However, if that same stock position was purchased at 20 per share, the dividend yield would be reduced by half (at 5%). As long as the same number of shares (100) were purchased, there would be no change in the total income received for the year (100). But if the higher share price forced the investor to buy half as many shares, the lower dividend yield would have a more material impact (with annual income reduced to 50).
Now that we’ve covered the basics of how dividends are distributed, let’s move into some of the performance features that go into actual investment decisions and dividend portfolio building. In deciding whether or no dividend stocks are a good investment, beginner investors should have a sense of how these instruments tend to generate wealth over time. Consider the fact that long-term returns generated by the market’s best dividend stocks have outperformed the major stock market benchmarks by more than 200%.
However, not all dividend stocks are created equal (and some investments are certainly better than others. As noted, dividends payments derive from the profits that are generated on a company’s balance sheet. As a result, elevated dividend payments are generally indicative of strong financial health. Dividend Growers and Dividend Initiators tend to perform best over the long-term, followed by the combined average of all dividend-paying stocks, dividend-payers with no change in dividends, non-dividend payers, and company's that have reduced (or totally eliminated) their dividend payments.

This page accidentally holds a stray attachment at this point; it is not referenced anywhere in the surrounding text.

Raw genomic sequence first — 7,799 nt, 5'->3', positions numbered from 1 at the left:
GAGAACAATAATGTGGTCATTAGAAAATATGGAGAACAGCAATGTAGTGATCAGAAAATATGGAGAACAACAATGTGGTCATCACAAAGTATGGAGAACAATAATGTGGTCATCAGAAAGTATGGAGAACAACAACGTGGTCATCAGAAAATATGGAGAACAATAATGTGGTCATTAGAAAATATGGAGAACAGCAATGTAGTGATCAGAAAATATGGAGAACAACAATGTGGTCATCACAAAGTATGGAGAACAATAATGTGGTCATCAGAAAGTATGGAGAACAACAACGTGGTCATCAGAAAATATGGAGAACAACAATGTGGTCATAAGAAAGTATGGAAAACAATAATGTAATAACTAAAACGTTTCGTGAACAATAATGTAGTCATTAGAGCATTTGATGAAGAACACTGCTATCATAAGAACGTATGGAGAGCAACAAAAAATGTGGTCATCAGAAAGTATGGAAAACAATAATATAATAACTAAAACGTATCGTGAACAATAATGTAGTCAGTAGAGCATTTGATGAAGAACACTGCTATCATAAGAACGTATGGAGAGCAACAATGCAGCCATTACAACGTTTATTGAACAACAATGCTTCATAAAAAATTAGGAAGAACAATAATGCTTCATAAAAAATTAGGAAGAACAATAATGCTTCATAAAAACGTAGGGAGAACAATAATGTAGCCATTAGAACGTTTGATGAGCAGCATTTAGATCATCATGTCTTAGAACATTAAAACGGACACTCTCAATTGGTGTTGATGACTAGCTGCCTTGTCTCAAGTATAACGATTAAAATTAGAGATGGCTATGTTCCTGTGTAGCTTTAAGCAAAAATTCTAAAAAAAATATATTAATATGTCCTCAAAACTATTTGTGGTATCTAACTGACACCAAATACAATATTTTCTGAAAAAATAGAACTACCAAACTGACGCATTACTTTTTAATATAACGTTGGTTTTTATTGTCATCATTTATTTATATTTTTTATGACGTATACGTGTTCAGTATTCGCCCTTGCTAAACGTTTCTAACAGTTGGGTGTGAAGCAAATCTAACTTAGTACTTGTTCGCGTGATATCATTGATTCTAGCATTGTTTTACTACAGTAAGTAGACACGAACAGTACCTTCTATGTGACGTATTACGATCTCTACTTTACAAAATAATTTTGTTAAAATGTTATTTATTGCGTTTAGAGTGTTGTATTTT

For investors, building a stock portfolio full of established dividend payers can create exposure to some of the best companies in the market. Even if we don’t consider the potential returns generated by changes in the underlying share price, we can see that dividend investing outpace inflation as well as the returns of bond investments in most developed countries: